Australian Rainfall Case - Domain Background
Australia has always had a tough struggle with water. Due to the arid climate and minimal freshwater resources, Australians have had to deal with an increasing amount of droughts each summer. According to the Australian Bureau of Meteorology, 80% of the land receives less than 600mm of rainfall annually, with 50% receiving less than 300mm. To put that into perspective, the Netherlands got almost 900mm of rainfall in 2019.
In a drastic turn of events, the national meteorological bureau has been hit with a shortage of hotdogs and hotdog buns, leading to a nation-wide strike of meteorological experts. Without their usual weather forecasts, the nation's farmers turn to you for help. They have scavenged and stolen data from different weather stations throughout the country and have asked you to help them predict rainfalls, so that they can collect water for their crops and showers.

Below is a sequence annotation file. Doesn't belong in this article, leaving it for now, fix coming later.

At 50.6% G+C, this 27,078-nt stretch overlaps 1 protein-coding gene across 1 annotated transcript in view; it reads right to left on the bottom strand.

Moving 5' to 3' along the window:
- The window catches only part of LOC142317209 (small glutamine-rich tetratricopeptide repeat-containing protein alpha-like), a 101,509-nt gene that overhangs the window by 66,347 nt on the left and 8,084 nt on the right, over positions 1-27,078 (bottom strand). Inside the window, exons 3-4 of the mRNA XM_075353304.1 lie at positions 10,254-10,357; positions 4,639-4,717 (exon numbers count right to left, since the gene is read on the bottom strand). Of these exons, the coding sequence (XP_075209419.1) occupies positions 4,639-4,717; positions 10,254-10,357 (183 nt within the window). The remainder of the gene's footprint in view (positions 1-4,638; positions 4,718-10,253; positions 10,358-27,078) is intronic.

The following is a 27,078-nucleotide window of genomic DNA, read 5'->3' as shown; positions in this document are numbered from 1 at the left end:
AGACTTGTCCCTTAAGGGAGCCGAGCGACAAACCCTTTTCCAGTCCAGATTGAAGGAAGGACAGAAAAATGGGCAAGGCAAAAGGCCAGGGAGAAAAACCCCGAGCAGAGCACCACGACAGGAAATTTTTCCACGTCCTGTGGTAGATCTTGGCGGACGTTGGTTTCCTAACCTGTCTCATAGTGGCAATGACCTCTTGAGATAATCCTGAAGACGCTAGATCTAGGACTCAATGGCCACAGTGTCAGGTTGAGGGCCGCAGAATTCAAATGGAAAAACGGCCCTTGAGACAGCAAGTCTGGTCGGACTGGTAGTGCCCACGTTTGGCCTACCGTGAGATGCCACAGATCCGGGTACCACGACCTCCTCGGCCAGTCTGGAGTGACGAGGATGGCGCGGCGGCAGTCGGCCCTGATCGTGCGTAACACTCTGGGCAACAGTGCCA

In order to help Australia's farmers, we will forecast whether or not it will rain tomorrow. The dataset provided will contain features relating to location, temperature, humidity, wind and cloud coverage. All these inputs can be used to forecast whether or not the locals should put out their water collection pans for tomorrow's rain.
Our dataset consists of ~145k rows and contains 22 different features, all of which can be used to model the target variable,
RainTomorrow. The data is collected from 49 different locations in Australia between 2007 and 2017.
Take a look at the notebook in
notebooks/australian_rainfall.ipynb in the Vantage 101 Github repository. We created this Jupyter Notebook as a basis to start our course on. It runs through an EDA and data split, followed by building and evaluating a simple model.
While we are aware that there is much more we could do regarding the ML side, such as training a better model, our focus in this course is to industrialize and deploy an existing model—no matter its quality.
Once you're done running the notebook, head on to chapter 2 for the first step in this course.